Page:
On August 16, 2013, the Delaware Court of Chancery issued a post-trial opinion holding that the directors of Trados Inc. did not breach their fiduciary duties when approving a merger notwithstanding the fact that holders of common stock received nothing in the transaction.

The case concerned a typical fact pattern: Trados had issued several series of preferred stock in exchange for venture funding, the holders of the preferred stock had gained control of the Trados board, the venture capitalists were unwilling to invest more in Trados, the Trados directors approved a merger transaction that resulted in the common shareholders receiving nothing, and the holders of preferred stock, whose designees on the Trados board approved the transaction, received all of the merger consideration in partial satisfaction of the preferred stock liquidation preference.

A holder of common stock brought suit alleging that the directors breached their duties by approving a transaction that benefitted the preferred at the expense of the common. The plaintiff emphasized the interested nature of the transaction (a majority of the directors who approved the transaction were affiliated with the holders of preferred who benefitted from the transaction), the contractual nature of preferred stock, the limited fiduciary duties directors owe to holders of preferred stock, and the Delaware case law, which recognizes that, when directors can exercise discretion, they should generally prefer the interests of common stockholders to those of preferred stockholder, and argued that the directors should have continued operating Trados for the benefit of the common.

The Court began by concluding that a majority of the directors were interested in or had a conflict with respect to the transaction. In reaching this conclusion, the Court noted that venture capitalists seek to receive outsized economic returns in a compressed time frame and that the funds that had invested in Trados (and their director designees on the Trados board) were following this business model when they were looking to exit their investment. This objective can be at odds with a board member’s fiduciary duties: “the standard of conduct for directors requires that they strive in good faith and on an informed basis to maximize the value of the corporation for the benefit of its residual claimants, the ultimate beneficiaries of the firm‘s value, not for the benefit of its contractual claimants.”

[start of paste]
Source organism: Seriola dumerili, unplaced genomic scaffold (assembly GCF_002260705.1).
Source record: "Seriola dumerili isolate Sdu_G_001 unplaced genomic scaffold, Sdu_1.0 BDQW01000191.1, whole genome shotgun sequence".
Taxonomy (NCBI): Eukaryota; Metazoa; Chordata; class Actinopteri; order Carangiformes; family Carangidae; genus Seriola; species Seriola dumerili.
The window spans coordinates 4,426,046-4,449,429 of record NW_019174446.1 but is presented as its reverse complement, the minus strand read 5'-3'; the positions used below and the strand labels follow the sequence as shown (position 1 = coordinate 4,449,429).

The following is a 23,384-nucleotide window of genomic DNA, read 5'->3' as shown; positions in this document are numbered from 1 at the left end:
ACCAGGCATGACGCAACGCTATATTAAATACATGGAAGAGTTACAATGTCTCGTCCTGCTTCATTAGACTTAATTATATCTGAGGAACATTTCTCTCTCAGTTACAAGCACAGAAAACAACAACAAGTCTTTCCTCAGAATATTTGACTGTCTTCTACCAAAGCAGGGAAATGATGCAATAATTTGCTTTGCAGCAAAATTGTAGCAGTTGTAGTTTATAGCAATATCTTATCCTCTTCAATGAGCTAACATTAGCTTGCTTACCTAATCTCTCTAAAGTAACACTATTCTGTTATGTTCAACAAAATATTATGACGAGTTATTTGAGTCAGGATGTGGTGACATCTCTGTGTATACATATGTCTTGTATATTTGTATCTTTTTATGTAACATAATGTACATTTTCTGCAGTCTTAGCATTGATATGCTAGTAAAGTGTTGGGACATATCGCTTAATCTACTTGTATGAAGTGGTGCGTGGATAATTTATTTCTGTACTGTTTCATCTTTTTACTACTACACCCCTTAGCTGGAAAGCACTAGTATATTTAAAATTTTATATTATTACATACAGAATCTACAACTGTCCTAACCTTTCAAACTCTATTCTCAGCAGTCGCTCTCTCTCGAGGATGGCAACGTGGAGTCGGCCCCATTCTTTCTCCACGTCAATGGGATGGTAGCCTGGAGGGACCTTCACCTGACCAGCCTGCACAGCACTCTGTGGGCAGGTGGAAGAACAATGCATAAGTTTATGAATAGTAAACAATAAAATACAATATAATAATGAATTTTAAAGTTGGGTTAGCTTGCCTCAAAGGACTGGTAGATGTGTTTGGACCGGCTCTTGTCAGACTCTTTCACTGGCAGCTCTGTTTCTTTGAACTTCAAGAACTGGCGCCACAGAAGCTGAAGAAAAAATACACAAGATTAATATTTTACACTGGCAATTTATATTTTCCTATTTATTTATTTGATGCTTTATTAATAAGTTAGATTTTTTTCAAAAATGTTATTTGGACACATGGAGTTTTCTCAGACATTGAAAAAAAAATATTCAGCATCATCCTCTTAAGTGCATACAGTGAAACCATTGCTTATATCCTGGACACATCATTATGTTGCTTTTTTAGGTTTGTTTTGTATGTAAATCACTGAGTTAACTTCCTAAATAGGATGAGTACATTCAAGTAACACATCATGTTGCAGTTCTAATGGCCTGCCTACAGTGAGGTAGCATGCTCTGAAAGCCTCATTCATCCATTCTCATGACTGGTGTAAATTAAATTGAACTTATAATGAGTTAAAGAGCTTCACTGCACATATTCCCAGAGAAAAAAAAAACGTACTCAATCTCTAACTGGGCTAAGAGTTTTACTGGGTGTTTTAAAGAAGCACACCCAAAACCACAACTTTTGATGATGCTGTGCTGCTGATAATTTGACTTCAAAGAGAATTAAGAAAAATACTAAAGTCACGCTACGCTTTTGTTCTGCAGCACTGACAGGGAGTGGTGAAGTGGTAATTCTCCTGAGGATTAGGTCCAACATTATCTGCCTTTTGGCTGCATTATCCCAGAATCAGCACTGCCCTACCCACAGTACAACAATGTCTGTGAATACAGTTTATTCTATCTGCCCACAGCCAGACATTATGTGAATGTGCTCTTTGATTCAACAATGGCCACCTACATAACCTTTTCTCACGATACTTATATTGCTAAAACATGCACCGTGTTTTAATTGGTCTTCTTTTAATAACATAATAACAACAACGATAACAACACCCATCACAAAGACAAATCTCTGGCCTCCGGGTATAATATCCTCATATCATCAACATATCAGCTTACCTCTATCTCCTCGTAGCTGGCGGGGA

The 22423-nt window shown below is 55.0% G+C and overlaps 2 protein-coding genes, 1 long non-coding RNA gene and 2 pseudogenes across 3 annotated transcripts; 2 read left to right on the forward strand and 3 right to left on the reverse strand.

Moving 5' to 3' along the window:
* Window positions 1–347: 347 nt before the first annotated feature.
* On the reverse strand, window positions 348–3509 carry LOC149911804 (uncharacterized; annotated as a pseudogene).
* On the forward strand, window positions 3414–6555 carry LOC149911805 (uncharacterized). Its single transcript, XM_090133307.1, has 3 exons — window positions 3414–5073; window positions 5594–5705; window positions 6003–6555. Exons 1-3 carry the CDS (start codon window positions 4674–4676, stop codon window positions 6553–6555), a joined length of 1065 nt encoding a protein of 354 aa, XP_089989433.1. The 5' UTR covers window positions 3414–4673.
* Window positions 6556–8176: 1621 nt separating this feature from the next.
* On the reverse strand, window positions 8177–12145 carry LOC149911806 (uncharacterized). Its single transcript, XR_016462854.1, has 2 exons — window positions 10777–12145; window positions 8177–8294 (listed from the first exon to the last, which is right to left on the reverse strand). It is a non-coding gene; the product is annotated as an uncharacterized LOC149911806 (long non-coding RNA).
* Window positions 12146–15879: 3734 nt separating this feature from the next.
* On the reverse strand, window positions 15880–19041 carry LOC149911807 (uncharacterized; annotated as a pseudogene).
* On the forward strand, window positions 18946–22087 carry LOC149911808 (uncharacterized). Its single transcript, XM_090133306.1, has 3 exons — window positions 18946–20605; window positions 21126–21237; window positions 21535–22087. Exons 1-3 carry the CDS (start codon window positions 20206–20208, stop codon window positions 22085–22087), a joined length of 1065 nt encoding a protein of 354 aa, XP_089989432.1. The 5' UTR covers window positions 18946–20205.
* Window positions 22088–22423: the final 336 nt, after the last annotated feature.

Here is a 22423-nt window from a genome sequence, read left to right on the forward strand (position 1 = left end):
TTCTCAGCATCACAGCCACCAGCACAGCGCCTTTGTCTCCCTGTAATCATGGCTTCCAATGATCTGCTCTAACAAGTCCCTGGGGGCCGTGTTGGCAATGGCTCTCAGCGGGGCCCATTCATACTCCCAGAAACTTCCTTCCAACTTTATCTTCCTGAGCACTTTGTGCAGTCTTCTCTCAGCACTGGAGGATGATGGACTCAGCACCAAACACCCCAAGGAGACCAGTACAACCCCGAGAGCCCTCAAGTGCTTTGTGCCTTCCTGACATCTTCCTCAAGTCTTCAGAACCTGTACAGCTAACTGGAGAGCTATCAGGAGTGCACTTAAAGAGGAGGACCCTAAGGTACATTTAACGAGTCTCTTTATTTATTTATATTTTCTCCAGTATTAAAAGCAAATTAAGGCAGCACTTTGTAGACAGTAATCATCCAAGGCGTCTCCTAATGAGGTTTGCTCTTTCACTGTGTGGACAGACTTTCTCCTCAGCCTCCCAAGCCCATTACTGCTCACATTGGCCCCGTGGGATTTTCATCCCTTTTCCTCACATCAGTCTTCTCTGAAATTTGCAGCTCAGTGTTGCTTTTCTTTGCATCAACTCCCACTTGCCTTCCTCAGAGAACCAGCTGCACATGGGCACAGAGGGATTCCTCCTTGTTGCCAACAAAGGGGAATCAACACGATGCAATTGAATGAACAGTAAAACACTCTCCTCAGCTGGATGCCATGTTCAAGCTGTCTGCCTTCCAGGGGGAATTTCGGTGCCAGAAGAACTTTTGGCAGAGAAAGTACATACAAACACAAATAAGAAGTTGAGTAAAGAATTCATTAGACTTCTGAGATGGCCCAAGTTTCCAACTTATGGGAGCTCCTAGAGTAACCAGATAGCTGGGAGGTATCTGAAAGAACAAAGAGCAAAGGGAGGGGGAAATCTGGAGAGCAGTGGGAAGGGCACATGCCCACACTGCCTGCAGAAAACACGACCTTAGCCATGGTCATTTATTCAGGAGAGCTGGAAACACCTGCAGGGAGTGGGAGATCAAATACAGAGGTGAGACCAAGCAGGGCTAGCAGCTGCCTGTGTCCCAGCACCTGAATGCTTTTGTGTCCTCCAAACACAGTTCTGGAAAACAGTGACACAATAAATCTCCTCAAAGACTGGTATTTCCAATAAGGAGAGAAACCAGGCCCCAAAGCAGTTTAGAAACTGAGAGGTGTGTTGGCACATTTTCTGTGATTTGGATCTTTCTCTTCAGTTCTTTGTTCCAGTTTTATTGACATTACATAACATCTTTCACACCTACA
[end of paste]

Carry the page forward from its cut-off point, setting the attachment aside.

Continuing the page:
Because the directors were interested in the transaction, they bore the burden of proving that the transaction was “entirely fair” to the common stockholders. Entire fairness has two basic components: fair process and fair price. Fair process concerns how the transaction was initiated, structured, negotiated and disclosed to the directors, as well as how the approvals of the directors and the stockholders were obtained. Fair price relates to the economic consideration of the transaction. Although fair process and fair price can be examined separately, entire fairness involves a unitary analysis with the court considering all aspects of the issue since the inquiry is one of entire fairness.

Based on the evidence presented at trial, the Court found that the directors had not engaged in fair dealing when approving the merger. The Court concluded the sale process had been initiated to obtain an exit for the preferred holders and that the board had failed to consider the interests of the common or how those interests might be protected by allocating merger proceeds in a different manner. Nevertheless, the Court determined that the transaction was entirely fair to the common shareholders and the board had not breached its fiduciary duties because the evidence showed that the economic value of the common stock at the time of the transaction was zero, exactly what the holders of common stock received in the merger. As the holders of the common received through the merger the equivalent of what they held before the merger, the merger was entirely fair to them. As explained by the Court: “the directors breached no duty to the common stock by agreeing to a Merger in which the common stock received nothing. The common stock had no economic value before the Merger, and the common stockholders received in the Merger the substantial equivalent in value of what they had before.”

The Trados case highlights the difficulties directors can face when they have conflicting duties. Resolving these conflicts and/or determining the best way to proceed can be a difficult process, and individuals and entities should consult with their counsel to navigate and attempt to minimize these difficulties.